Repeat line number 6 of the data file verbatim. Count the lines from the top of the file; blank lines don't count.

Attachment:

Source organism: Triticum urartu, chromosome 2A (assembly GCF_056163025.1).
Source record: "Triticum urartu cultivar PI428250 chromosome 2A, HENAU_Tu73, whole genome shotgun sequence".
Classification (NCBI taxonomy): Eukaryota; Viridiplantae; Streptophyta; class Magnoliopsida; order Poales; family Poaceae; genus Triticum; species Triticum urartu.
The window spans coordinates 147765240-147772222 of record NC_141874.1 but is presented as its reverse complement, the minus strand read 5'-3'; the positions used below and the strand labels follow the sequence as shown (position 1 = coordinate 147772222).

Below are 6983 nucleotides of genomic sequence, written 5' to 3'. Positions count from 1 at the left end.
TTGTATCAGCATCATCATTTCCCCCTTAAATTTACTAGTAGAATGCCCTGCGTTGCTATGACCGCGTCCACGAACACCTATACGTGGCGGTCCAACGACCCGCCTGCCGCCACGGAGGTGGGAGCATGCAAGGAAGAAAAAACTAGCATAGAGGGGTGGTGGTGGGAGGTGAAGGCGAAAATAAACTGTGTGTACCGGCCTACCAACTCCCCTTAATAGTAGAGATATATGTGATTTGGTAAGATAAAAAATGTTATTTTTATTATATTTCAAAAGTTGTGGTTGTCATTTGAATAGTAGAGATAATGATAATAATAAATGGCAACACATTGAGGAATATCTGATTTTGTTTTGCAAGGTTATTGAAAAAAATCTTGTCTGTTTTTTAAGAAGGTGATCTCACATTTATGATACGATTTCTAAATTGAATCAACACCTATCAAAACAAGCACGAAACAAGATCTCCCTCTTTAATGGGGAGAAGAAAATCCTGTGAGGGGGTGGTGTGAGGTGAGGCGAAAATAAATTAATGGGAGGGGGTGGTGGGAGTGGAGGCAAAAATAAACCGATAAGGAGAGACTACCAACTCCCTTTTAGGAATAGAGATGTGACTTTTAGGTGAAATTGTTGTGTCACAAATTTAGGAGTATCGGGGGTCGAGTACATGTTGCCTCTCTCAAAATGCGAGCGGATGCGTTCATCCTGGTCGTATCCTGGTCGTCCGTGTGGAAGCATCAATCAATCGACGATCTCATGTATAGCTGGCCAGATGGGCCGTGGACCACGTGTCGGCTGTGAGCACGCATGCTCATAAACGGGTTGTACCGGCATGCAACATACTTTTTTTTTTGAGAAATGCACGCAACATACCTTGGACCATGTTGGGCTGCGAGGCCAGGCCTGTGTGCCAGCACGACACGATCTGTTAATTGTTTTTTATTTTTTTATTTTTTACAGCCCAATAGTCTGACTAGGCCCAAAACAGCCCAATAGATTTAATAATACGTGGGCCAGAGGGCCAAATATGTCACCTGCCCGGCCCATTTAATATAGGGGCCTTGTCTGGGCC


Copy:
TTGTATCAGCATCATCATTTCCCCCTTAAATTTACTAGTAGAATGCCCTGCGTTGCTATGACCGCGTCCACGAACACCTATACGTGGCGGTCCAACGACCCGCCTGCCGCCACGGAGGTGGGAGCATGCAAGGAAGAAAAAACTAGCATAGAGGGGTGGTGGTGGGAGGTGAAGGCGAAAATAAACTGTGTGTACCGGCCTACCAACTCCCCTTAATAGTAGAGATATATGTGATTTGGTAAGATAAAAAATGTTATTTTTATTATATTTCAAAAGTTGTGGTTGTCATTTGAATAGTAGAGATAATGATAATAATAAATGGCAACACATTGAGGAATATCTGATTTTGTTTTGCAAGGTTATTGAAAAAAATCTTGTCTGTTTTTTAAGAAGGTGATCTCACATTTATGATACGATTTCTAAATTGAATCAACACCTATCAAAACAAGCACGAAACAAGATCTCCCTCTTTAATGGGGAGAAGAAAATCCTGTGAGGGGGTGGTGTGAGGTGAGGCGAAAATAAATTAATGGGAGGGGGTGGTGGGAGTGGAGGCAAAAATAAACCGATAAGGAGAGACTACCAACTCCCTTTTAGGAATAGAGATGTGACTTTTAGGTGAAATTGTTGTGTCACAAATTTAGGAGTATCGGGGGTCGAGTACATGTTGCCTCTCTCAAAATGCGAGCGGATGCGTTCATCCTGGTCGTATCCTGGTCGTCCGTGTGGAAGCATCAATCAATCGACGATCTCATGTATAGCTGGCCAGATGGGCCGTGGACCACGTGTCGGCTGTGAGCACGCATGCTCATAAACGGGTTGTACCGGCATGCAACATACTTTTTTTTTTGAGAAATGCACGCAACATACCTTGGACCATGTTGGGCTGCGAGGCCAGGCCTGTGTGCCAGCACGACACGATCTGTTAATTGTTTTTTATTTTTTTATTTTTTACAGCCCAATAGTCTGACTAGGCCCAAAACAGCCCAATAGATTTAATAATACGTGGGCCAGAGGGCCAAATATGTCACCTGCCCGGCCCATTTAATATAGGGGCCTTGTCTGGGCC